State Department removes international travel restrictions

This one makes zero sense to me as it’s contrary to everything that Miller and Trump stand for. I can only believe that the restrictions in place have affected tourism and international trade more than anticipated.

American tourists and even business visitors are unwelcome in many unexpected places. Aruba was in a closed bubble with Curacao and Bonaire, but decided to let in Americans. The number went up exponentially almost immediately and Aruba has now been carved out of that bubble. We simply don’t have enough control over the virus.

State Department lifts global advisory on avoiding international travel amid COVID-19 pandemic

Julia ThompsonCurtis Tate

August 6, 2020, USA TODAY

The U.S. State Department lifted its advisory on avoiding international travel, put in place five months ago. 

The agency said Thursday in a news release that lifting the global health advisory, issued at the highest alert level – 4 – March 19, was done in coordination with the Centers for Disease Control and Prevention. 

“With health and safety conditions improving in some countries and potentially deteriorating in others, the Department is returning to our previous system of country-specific levels of travel advice … in order to give travelers detailed and actionable information to make informed travel decisions,” the release said.

The customary level 1 through 4 advisories for specific countries on provide more detailed information about specific conditions in individual countries.

“This will also provide U.S. citizens more detailed information about the current status in each country,” the department said. “We continue to recommend U.S. citizens exercise caution when traveling abroad due to the unpredictable nature of the pandemic.”


As of Thursday, the State Department advised against travel to more than 50 countries designated by level 4, “do not travel” advisories. Those include countries with a high number of coronavirus cases, such as Brazil, India and Russia in addition to countries where there are other safety concerns. The department urged citizens to “reconsider travel” – with level 3 alerts – to many more. 

“We are closely monitoring health and safety conditions across the globe, working in partnership with the CDC and other agencies,” the State Department said Thursday. “As always, we will regularly update our destination-specific advice to U.S. travelers as conditions evolve.”

The CDC also has a travel notice system and recommends against “nonessential travel” to much of the world.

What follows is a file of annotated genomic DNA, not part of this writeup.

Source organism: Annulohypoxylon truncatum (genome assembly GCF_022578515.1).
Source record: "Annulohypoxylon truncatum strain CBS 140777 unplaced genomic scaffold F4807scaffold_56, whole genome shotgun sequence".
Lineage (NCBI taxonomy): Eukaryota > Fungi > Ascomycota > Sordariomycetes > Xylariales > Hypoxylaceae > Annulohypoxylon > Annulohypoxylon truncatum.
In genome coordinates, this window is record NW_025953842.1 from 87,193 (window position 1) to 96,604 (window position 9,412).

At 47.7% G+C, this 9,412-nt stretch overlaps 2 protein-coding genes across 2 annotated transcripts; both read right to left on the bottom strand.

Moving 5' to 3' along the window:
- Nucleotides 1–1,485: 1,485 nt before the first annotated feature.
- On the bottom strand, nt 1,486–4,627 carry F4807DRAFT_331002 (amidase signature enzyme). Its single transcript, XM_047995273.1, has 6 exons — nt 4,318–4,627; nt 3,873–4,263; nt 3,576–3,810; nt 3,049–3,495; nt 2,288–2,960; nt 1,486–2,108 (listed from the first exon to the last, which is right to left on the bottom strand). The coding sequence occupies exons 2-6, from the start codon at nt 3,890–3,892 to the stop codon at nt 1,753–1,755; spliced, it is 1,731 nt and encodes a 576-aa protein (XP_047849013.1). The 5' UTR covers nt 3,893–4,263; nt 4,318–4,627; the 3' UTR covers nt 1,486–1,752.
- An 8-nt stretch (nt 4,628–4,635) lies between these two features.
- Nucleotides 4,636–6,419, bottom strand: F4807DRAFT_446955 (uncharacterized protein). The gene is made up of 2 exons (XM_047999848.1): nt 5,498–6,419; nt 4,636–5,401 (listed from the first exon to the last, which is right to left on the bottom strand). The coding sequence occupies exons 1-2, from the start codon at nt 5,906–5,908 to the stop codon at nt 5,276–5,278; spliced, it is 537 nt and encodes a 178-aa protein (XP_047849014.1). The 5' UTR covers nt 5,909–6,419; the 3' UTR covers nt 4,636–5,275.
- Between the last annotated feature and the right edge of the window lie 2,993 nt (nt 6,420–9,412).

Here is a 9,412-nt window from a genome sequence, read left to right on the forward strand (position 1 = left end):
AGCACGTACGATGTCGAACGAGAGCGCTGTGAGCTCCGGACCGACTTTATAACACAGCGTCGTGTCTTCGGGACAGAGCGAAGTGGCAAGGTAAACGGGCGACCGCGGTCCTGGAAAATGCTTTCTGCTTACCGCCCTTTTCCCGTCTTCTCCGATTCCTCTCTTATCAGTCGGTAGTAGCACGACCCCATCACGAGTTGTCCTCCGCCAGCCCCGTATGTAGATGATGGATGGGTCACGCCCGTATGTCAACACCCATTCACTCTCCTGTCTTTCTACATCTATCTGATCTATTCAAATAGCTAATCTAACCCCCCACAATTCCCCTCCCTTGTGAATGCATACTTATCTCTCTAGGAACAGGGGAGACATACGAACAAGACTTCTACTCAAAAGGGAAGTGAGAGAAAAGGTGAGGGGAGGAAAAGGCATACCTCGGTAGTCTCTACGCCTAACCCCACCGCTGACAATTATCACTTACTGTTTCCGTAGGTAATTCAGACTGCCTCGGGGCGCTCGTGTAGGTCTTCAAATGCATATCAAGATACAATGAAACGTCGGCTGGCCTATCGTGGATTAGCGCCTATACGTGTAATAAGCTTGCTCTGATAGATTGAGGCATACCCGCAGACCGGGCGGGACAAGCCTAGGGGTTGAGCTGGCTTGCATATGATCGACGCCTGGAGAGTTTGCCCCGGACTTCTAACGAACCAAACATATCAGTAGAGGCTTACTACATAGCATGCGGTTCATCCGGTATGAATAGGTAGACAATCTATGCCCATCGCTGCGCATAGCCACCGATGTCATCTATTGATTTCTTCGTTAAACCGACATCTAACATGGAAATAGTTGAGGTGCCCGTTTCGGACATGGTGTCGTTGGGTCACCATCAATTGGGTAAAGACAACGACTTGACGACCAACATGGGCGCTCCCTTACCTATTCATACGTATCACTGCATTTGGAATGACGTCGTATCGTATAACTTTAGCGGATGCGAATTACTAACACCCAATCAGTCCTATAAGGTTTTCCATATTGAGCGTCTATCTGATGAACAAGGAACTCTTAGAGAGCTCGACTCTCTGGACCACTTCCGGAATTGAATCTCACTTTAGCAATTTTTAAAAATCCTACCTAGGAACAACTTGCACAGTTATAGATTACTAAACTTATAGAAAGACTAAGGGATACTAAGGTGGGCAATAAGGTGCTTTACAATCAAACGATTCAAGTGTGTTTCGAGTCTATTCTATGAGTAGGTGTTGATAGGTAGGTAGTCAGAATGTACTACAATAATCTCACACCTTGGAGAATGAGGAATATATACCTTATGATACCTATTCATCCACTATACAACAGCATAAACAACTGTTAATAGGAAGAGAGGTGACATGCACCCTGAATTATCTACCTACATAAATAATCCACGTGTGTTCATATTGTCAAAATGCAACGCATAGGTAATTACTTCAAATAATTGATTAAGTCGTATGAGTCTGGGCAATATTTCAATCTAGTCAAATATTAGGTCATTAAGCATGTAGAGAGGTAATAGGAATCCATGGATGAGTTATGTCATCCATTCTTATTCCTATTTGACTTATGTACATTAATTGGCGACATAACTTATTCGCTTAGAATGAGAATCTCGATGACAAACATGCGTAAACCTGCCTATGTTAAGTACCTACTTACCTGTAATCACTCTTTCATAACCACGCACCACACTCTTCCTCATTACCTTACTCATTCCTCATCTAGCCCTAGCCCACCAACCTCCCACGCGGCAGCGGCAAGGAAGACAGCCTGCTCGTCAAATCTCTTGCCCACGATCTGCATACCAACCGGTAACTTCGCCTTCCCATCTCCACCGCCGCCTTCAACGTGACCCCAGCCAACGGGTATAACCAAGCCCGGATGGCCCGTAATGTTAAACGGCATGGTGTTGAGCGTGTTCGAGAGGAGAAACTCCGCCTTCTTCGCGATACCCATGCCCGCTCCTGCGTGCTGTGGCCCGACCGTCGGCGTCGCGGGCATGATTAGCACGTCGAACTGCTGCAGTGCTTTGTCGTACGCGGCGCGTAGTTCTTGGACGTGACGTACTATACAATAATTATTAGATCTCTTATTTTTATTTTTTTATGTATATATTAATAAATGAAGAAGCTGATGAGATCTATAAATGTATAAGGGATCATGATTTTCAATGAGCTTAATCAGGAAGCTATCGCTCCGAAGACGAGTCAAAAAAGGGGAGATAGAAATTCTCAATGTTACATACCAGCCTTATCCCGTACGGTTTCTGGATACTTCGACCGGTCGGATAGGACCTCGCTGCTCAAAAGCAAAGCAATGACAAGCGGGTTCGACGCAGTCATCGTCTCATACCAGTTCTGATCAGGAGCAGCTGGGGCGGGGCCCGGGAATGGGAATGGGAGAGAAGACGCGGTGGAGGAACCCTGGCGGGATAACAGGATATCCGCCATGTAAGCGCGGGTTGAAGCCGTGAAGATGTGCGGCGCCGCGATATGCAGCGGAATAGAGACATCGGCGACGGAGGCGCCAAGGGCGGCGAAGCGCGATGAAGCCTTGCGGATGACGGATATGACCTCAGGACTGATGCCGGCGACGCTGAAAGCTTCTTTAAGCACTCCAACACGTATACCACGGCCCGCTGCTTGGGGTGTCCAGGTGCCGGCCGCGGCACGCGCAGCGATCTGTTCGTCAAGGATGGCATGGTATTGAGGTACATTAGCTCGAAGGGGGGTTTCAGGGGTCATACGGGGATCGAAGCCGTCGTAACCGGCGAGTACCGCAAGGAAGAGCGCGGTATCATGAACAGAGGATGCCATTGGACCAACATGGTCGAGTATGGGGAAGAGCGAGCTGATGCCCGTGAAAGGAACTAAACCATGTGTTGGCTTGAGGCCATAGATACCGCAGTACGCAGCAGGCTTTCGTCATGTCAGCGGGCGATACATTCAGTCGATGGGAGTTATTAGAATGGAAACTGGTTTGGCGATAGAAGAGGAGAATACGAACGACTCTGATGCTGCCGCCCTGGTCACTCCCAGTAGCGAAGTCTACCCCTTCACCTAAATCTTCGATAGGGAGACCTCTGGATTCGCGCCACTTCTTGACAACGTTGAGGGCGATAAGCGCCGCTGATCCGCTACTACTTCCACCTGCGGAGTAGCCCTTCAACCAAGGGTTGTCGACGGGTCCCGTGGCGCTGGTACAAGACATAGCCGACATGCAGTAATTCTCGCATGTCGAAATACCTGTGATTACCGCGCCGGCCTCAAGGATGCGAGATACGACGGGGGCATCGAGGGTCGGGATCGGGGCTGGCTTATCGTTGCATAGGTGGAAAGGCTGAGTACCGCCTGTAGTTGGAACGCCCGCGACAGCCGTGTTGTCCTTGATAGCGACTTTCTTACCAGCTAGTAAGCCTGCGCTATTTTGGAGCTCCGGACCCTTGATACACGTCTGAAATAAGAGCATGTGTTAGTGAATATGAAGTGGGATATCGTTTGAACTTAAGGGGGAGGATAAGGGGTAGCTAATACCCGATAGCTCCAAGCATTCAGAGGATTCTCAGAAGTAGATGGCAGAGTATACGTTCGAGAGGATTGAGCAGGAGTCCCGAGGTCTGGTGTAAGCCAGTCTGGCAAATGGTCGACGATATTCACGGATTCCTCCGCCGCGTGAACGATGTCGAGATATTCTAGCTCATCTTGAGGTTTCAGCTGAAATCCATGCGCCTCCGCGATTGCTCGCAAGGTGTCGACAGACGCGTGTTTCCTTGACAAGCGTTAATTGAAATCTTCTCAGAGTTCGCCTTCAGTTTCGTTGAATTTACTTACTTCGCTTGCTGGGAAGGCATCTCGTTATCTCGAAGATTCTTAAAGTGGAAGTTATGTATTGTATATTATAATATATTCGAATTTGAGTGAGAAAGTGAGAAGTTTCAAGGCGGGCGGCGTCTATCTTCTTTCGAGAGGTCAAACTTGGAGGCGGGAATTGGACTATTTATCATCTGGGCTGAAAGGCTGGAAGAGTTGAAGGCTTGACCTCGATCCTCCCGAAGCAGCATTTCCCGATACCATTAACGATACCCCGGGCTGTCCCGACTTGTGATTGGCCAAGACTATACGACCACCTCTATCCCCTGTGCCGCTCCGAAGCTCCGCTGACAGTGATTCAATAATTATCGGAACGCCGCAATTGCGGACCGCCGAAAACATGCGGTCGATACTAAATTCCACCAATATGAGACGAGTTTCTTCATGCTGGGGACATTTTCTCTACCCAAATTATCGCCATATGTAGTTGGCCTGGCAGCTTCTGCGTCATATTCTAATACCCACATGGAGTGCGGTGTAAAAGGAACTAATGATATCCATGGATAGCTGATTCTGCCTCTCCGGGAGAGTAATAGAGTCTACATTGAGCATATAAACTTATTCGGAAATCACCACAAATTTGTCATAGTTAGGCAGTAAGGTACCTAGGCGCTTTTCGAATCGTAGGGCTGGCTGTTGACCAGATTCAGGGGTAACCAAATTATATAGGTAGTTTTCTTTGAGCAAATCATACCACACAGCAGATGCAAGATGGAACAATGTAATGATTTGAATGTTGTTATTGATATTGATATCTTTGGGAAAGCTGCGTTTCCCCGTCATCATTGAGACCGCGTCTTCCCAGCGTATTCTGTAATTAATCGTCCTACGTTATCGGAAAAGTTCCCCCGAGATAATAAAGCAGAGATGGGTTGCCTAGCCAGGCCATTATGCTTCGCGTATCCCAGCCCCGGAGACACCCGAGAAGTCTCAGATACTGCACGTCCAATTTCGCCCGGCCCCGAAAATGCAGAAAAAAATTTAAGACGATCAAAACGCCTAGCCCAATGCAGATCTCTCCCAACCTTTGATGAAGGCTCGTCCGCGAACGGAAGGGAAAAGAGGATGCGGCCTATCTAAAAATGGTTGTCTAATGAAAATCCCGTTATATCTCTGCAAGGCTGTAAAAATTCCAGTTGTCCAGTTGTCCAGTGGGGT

Where can Americans even go?

The list of places where Americans can go isn’t that extensive.

Several spots in the Caribbean and Mexico are welcoming guests again and drawing U.S. tourists as airlines resume and add flights. United Airlines said Friday it is adding flights to St. Thomas and San Juan, Puerto Rico.

The Bahamas touted its reopening July 1 but changed its mind a few weeks later because of an uptick in coronavirus cases in the USA. It banned commercial flights from the USA as of July 22.

The popular islands off the coast of Florida adjusted their stance again a week later, to allow U.S. travelers as long as they present a negative COVID-19 test and quarantine for 14 days, the latter of which still effectively rules out vacations. Southwest Airlines suspended its service to Nassau through October, American Airlines through August.

European countries reopened their borders, but most are off-limits to U.S. vacationers.  A couple that welcome U.S. visitors: Croatia and Turkey. 

Canada is off-limits as the border remains closed and only essential travel is permitted, even by air.

Keep these 6 things in mind:What to know before you book an international trip during the pandemic

The State Department’s “do not travel” global travel warning came March 19, four days after it issued a level 3 advisory urging Americans to “reconsider travel.” 

At that time, there were about 380,000 COVID-19 cases worldwide. As of Thursday, there are 18.9 million, according to Johns Hopkins data, 4.9 million of which are in the USA. 

Contributing: Dawn Gilbertson and Rasha Ali

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